I’m not sure why you say 36mm is too far apart since the distance between the centers of the buttons on the Japanese layouts are also 36mm apart?

I simply don’t understand japanese layouts, that’s all I’m saying. If we completely ignore the top row for a moment then yeah, they make sense and are just like my layout. Your hand/wrist naturally point to the left toward a middle line between your two hands. But then the top row on these arcade machines (assuming 6 buttons) are shifted to the right relative to the angle they are tilted so you end up cocking your wrist to point toward the right so everything lines up.

Also I use my thumb for tekken, but index/middle/ring for street fighter games.

So here’s what I mean:

http://i.imgur.com/kFGe1rG.jpg

http://i.imgur.com/3aUD87o.jpg

http://i.imgur.com/zZreCdj.jpg

Maybe it’s just how I play? I like to go straight up and down between rows along the parallel axis as my arm. For Tekken I’m trying to show that I use my ring for RK and thumb for LK and it’s awkward.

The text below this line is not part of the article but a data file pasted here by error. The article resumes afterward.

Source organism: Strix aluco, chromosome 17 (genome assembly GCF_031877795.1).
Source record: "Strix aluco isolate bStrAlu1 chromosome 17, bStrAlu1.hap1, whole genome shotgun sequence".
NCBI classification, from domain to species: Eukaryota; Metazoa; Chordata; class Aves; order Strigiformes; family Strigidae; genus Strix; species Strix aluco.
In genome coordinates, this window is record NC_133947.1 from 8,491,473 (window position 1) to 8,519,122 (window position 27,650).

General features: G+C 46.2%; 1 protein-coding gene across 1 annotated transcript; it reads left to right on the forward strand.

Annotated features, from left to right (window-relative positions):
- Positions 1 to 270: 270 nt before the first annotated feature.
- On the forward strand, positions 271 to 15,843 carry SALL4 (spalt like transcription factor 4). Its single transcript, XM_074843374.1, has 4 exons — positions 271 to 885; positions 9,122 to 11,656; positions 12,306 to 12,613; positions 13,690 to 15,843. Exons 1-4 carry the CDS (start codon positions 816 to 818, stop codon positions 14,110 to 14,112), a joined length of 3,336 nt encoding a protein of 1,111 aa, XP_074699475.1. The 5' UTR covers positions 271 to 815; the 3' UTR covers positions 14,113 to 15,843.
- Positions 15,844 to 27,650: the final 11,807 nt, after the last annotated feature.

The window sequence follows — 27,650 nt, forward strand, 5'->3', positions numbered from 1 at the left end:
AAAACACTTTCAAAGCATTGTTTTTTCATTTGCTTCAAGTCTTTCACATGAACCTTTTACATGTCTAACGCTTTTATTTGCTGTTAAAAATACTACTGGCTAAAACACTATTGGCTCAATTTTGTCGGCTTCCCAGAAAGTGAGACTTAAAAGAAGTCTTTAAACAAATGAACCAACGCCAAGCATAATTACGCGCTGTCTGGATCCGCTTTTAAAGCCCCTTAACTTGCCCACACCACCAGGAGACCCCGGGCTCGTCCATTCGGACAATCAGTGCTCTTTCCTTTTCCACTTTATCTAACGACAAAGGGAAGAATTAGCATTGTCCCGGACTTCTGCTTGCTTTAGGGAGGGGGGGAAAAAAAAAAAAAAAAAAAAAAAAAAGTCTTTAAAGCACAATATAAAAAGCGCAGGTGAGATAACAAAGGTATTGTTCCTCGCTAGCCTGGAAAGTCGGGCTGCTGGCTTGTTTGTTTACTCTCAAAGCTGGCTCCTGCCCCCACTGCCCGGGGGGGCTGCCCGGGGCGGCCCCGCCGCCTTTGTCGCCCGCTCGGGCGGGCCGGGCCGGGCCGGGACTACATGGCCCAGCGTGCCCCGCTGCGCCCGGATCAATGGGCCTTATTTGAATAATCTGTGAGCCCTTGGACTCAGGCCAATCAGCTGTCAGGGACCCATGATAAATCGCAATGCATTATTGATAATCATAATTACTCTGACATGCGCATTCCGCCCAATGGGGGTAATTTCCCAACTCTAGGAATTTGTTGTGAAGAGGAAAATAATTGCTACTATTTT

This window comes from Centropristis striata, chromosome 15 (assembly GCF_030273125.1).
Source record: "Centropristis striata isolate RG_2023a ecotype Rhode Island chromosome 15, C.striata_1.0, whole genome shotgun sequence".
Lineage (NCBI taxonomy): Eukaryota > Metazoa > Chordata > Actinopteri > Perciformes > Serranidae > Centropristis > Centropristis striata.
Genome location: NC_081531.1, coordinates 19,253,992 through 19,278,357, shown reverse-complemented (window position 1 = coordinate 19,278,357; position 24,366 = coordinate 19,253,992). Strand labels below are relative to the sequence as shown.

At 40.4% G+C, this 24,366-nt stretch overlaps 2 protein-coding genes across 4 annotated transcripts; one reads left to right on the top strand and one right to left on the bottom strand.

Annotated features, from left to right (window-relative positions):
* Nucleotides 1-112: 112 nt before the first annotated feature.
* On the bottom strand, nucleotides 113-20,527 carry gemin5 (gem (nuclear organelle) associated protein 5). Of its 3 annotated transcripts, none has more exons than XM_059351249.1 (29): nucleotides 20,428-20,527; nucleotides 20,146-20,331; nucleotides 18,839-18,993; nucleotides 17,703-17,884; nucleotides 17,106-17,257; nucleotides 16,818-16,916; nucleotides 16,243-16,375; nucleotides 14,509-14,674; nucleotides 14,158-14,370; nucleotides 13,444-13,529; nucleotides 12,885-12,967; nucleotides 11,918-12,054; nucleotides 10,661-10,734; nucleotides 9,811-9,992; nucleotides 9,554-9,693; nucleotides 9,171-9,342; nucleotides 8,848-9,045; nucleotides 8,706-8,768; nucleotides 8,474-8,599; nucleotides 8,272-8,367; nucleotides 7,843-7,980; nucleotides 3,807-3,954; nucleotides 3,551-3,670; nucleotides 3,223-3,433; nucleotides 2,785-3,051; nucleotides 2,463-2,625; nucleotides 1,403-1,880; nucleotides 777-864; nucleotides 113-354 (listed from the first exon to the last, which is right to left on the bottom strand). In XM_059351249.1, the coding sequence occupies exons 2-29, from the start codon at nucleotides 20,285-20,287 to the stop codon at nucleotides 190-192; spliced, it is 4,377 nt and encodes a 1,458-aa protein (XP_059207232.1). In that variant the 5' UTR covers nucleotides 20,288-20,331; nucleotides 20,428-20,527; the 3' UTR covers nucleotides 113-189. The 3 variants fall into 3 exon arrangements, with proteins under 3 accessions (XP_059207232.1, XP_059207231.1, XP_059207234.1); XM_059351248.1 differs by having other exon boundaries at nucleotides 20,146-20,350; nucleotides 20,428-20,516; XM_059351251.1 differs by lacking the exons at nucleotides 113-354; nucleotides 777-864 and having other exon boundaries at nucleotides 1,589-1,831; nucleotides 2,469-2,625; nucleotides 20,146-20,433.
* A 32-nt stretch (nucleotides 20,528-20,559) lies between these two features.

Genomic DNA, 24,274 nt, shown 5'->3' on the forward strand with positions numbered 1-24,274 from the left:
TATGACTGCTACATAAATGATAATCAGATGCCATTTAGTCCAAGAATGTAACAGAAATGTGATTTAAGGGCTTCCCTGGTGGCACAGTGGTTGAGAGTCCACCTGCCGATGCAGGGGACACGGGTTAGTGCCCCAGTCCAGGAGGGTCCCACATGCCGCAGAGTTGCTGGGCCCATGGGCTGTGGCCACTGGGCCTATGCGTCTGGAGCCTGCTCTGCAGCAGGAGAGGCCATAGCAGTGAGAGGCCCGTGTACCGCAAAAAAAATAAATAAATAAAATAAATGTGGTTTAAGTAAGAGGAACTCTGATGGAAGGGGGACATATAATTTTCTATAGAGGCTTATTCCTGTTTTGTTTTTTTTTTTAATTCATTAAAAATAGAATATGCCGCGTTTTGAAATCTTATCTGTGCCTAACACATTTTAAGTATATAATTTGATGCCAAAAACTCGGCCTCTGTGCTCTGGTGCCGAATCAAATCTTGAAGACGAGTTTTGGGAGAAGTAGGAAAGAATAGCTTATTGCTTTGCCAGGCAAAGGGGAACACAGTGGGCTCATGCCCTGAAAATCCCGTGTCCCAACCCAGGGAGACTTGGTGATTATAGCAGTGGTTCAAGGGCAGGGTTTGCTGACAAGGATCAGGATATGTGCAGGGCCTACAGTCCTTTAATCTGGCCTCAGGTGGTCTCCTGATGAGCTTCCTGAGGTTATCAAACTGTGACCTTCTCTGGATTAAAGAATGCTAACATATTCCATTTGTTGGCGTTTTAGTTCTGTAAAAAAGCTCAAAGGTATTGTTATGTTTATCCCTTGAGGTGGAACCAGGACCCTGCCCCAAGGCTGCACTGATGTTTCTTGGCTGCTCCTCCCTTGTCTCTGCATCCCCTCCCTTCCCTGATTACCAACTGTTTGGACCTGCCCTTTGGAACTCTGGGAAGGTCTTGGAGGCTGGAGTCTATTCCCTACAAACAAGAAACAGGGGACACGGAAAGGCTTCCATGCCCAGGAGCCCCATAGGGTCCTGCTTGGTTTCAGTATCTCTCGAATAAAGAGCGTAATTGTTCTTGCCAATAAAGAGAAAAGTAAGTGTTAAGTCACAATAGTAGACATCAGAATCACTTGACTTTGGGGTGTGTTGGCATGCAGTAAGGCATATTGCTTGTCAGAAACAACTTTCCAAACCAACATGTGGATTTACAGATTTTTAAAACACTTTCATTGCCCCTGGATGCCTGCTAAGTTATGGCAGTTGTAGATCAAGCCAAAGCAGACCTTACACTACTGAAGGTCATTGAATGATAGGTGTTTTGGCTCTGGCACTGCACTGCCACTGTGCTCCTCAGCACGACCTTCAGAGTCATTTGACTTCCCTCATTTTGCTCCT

#18

Because nobody who actually plays in a Japanese arcade plays like this.

As I demonstrated in the ff. phot.

http://i.imgur.com/J4AOulq.jpg

These are designed with the hand at an angle.

To hit the bottom row, you simply move your hands a bit too the right. This makes sense because in the tight quarters of a Japanese/asian style arcade, you don’t want to have any excess movement since you’re bound to hit the guy beside you. At the same time, the layout means that all of the buttons are within easy reach of both the index and middle fingers.

Trust me, I’ve been playing on Japanese/Asian arcade (by virtue of actually living in the region) for over 20 years now

Just watch this video of Daigo’s hands.
https://www.youtube.com/watch?v=0NvS4bwocJk
You’ll notice that not only are they angled in the same way as in the photo I shared, but that there’s minimal movement - his palm is almost always rested on the panel, or if not, it’s hovering just over the same spot. What you can see are the side to side movements of the fingers and writs


#19

http://i.imgur.com/3aUD87o.jpg

You’re using the wrong six buttons here. The outside six are way more comfortable.


#20

I’ve honestly never seen anyone play an arcade game like that…looks odd to me. So I guess it’s all in the play style.